PROFILE-Russia’s central bank governor Sergei Ignatyev

Position: Bank of Russia Governor

Incumbent: Sergei Ignatyev, 62

Term: March 2002 to present.

Key Facts:

— Was appointed for a third term — a first in Russia’s
post-Soviet history — in June 2009. There are no limits as to
how many four-year terms the central bank governor may serve,
though Ignatyev’s current stint officially ends in 2013.

— Ignatyev has overseen the inflation battle of the oil
boom years and the scrapping of capital controls.

— He also led the central bank during the 2008-2009
crisis, when the regulator staged a gradual devaluation of the
ruble. The policy was subsequently judged to be successful, as
it managed to avoid panic and mass flight from the ruble seen
during the previous crisis, in 1998.

— Under Ignatyev, the central bank has been stepping up
its communication and becoming more open, as it gradually
increases the importance of interest rates and moves toward
targeting inflation rather than the exchange rate.

— Ignatyev took his first high-ranking job at the economy
and finance ministry under the pro-reform administration of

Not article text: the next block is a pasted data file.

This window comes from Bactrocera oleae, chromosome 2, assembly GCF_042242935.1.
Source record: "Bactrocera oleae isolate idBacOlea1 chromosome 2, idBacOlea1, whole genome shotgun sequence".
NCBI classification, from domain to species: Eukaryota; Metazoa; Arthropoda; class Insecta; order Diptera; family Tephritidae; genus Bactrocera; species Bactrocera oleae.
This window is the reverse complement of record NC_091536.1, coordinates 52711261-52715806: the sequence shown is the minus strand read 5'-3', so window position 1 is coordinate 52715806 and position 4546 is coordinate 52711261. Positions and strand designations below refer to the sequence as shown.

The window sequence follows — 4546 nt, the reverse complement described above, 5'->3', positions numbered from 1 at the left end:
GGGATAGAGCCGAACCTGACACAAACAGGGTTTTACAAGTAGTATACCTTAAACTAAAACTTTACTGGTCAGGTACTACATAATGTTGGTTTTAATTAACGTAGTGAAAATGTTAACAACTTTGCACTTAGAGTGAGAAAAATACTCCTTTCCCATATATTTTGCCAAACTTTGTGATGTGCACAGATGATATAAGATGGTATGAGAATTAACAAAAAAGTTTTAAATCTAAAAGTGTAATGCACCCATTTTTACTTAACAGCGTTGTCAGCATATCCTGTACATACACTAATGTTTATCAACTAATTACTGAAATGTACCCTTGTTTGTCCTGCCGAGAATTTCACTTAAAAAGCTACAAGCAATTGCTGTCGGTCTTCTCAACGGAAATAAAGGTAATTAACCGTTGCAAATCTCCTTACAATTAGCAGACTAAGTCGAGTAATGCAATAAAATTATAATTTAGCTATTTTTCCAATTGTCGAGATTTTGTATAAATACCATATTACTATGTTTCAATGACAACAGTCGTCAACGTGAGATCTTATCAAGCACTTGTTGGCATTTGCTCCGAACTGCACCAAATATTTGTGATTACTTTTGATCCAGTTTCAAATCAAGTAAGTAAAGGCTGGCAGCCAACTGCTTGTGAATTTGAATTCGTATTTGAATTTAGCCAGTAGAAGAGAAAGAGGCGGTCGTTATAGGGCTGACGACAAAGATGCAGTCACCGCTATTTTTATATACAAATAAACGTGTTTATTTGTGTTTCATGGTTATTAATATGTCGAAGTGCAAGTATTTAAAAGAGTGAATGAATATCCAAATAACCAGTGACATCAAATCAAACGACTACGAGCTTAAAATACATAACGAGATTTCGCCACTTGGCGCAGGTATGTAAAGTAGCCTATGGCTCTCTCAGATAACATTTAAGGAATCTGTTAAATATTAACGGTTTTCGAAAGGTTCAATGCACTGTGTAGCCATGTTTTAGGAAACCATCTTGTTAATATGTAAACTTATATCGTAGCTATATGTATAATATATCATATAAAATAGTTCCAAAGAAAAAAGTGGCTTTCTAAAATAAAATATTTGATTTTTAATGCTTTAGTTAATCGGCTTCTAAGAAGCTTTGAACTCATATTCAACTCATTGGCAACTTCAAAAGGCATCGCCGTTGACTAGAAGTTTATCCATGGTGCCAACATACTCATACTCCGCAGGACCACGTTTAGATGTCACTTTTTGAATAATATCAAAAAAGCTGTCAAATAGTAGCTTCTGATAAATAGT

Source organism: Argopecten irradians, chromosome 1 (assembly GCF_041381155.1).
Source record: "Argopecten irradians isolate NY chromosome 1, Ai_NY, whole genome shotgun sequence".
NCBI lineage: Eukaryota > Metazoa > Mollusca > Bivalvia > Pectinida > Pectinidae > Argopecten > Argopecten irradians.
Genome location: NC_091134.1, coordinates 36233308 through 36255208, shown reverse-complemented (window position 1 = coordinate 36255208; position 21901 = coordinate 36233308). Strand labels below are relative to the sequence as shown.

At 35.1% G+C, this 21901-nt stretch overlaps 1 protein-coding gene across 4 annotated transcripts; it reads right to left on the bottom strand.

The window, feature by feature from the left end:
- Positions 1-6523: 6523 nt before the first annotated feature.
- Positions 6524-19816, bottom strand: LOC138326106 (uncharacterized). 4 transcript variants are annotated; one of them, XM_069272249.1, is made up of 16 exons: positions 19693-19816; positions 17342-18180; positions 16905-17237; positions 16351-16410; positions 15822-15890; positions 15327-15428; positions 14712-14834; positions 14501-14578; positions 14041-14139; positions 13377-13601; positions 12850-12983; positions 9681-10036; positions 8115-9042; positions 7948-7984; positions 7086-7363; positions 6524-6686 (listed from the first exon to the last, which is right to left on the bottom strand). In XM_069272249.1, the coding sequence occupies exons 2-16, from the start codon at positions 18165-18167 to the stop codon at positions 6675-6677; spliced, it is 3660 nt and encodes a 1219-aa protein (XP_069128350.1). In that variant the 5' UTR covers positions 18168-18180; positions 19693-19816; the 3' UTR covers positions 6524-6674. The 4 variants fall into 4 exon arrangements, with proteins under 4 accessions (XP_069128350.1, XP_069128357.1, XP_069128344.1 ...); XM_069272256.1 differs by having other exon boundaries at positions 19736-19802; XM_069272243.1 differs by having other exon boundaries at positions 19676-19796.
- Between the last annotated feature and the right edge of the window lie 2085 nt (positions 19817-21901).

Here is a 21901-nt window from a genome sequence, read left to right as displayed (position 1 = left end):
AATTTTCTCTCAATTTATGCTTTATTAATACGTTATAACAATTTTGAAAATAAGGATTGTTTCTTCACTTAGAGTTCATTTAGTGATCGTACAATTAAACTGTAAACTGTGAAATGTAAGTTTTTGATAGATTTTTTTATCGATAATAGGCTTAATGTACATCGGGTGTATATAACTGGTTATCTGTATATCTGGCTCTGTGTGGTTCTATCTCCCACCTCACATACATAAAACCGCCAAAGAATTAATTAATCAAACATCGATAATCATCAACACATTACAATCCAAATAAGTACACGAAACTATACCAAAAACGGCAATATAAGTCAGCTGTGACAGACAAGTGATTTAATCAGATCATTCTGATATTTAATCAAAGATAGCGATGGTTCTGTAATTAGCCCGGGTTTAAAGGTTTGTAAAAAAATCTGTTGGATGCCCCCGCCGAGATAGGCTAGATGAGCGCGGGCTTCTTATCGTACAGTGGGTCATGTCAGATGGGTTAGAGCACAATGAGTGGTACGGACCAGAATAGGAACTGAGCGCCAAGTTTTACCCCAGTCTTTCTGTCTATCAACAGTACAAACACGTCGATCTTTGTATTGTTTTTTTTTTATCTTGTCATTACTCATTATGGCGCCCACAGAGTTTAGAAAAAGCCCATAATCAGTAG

Prime Minister Yegor Gaidar when President Boris Yeltsin was in

— The grey-haired, bespectacled Ignatyev is reticent with
the press, almost never giving interviews and restricting
contact to occasional news conferences. Colleagues have
characterized him as a very careful man, who takes a balanced
approach and tends to avoid controversial decisions.

— Ignatyev leaves most public and media appearance duties
to First Deputy Chairman Alexei Ulyukayev — another member of
Gaidar’s reform team who has written a book of poetry, has been
photographed rollerblading and in March 2010 became a father
for a third time a few days short of his 54th birthday.

— Ignatyev, an author of more than 20 academic papers and
holder of a PhD in economics, hails from current Prime Minister
Vladimir Putin’s home town of St Petersburg and portrays
himself as a non-party affiliated moderate reformer.

— Russia’s central bank is officially independent,
although analysts have questioned the scope of the government’s
influence on policy. The central bank famously embarked on a
campaign of interest rate cuts in April 2009, just a day after
Putin publicly told Ignatyev rate cuts were possible given
lower inflation.

— Ignatyev, a keen smoker, earned 19.5 million rubles
($645,900) in 2009, co-owns a flat with his wife and has the
use of a central bank country house, according to official
(Reporting by Toni Vorobyova and Yelena Fabrichnaya; Editing
by Paul Simao)

PROFILE-Russia’s central bank governor Sergei Ignatyev